Jim Allister did well – better than many had initially thought (but the evidence from the bookies showed that as the campaign progressed more people realised his potential).
However, despite losing his European Parliament seat, he will not be leaving the world of politics behind. In his concession speech yesterday he announced that he would run for the Westminster seat in North Antrim when the eagerly-awaited election is called.
This has truly put the frighteners on the DUP. North Antrim is the DUP constituency par excellence – held by Ian Paisley senior since 1970, and home of many of the more strident party members. It was widely expected that when Paisley senior stands down, he will be succeeded as DUP candidate by his son, Ian Paisley junior. However, Ian junior is not the man his father was, and may have trouble holding the seat even on a good day. With Allister as an opponent it would not be a good day!
Unofficial reports from the European Parliament election count suggest that in the boxes from North Antrim votes for Allister exceeded those for the DUP's candidate, Diane Dodds. If this is true, then the DUP's prospects for holding the seat become uncertain.
The DUP is by far the largest party in North Antrim, scoring around 50% of the vote (54.8% at the last Westminster election), and no other party scores even half of that. However, in the past (as late as 2001) the UUP could reach around 24% of the total, so a greatly reduced DUP vote, and a strong vote for Allister could provide room for a surprise candidate to sneak between them and win the seat. Against this, though, must be placed the reality that since 2001 the UUP vote has shrunk to around 14%. Even with some Cameron-bounce it is very difficult to see a UCUNF victory here.
So the contest will be between Allister and whoever the DUP stand – Paisley senior will be 84 at the next election (assuming it is in June 2010), and is already the oldest member of the British House of Commons. Can they really stand him again? It would look like an act of complete desperation by the DUP, worse even that Arlene Foster standing for Fermanagh District Council. But could Paisley junior beat Allister? Paisley junior is not strikingly popular, either in North Antrim or elsewhere – in the 2007 Assembly election he got 13.8% of the vote, but if his father was not there he could expect to inherit some of his votes.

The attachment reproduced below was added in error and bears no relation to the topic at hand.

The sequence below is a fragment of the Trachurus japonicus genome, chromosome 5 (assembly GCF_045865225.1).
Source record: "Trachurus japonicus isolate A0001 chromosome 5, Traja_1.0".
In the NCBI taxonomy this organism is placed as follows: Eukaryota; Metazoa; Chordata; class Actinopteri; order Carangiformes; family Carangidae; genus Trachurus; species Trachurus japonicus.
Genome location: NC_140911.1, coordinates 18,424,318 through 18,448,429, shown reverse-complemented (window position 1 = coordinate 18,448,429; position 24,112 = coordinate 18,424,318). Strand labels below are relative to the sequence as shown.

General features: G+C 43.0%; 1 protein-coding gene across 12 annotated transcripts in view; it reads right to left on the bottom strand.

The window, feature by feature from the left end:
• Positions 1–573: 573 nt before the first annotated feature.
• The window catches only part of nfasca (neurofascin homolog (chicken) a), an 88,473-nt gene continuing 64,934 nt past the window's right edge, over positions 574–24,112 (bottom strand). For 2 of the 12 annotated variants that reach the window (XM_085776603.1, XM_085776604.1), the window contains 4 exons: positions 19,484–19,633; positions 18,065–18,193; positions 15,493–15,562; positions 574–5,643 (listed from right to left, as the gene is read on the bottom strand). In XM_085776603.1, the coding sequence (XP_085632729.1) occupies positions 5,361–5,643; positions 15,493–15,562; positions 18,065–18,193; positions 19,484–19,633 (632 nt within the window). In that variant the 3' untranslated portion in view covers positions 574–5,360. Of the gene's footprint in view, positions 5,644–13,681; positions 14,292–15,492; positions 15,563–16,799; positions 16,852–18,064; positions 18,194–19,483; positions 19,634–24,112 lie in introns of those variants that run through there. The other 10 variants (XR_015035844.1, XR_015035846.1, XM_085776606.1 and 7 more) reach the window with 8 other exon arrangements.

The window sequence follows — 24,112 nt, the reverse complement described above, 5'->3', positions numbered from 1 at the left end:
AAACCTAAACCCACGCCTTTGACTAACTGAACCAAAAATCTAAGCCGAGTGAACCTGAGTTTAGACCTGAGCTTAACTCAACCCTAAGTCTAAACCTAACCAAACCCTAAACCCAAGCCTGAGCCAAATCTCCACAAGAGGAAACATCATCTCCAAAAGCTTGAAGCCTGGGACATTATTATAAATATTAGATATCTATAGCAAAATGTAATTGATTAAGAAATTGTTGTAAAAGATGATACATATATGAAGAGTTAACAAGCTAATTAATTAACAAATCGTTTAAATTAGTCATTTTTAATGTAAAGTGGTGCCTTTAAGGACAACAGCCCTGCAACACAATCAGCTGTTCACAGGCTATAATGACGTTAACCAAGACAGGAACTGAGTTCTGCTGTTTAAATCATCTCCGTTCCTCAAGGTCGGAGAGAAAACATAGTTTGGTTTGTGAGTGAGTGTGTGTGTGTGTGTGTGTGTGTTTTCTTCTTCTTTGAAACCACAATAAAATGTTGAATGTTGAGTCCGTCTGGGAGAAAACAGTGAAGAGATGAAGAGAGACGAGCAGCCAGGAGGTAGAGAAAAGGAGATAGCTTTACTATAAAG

This will be a very interesting contest to watch.
Though the Westminster election must come first, the same constituencies will be used only one year later for the Assembly election in 2011. So the outcome of the Westminster elections will be minutely scrutinised to gauge the levels of support for the parties and the likely outcome of the 2011 elections. And if Allister fights in North Antrim, it is very likely that other TUV candidates will contest other constituencies in the Westminster election. A concerted attack on the DUP, so soon after their humiliation in the European elections, and so soon before the really important elections of 2011, could overwhelm the DUP. A defeat in North Antrim would be a psychological disaster of greater proportions than the 'disaster' in the European elections.
Karl Marx noted that "History repeats itself, first as tragedy, second as farce", and the outflanking of the DUP by Allister is definitely a repeat of the same manoeuvre carried out by the DUP on the UUP. The question is, though, will the repeat of history turn out to be a tragedy for the DUP?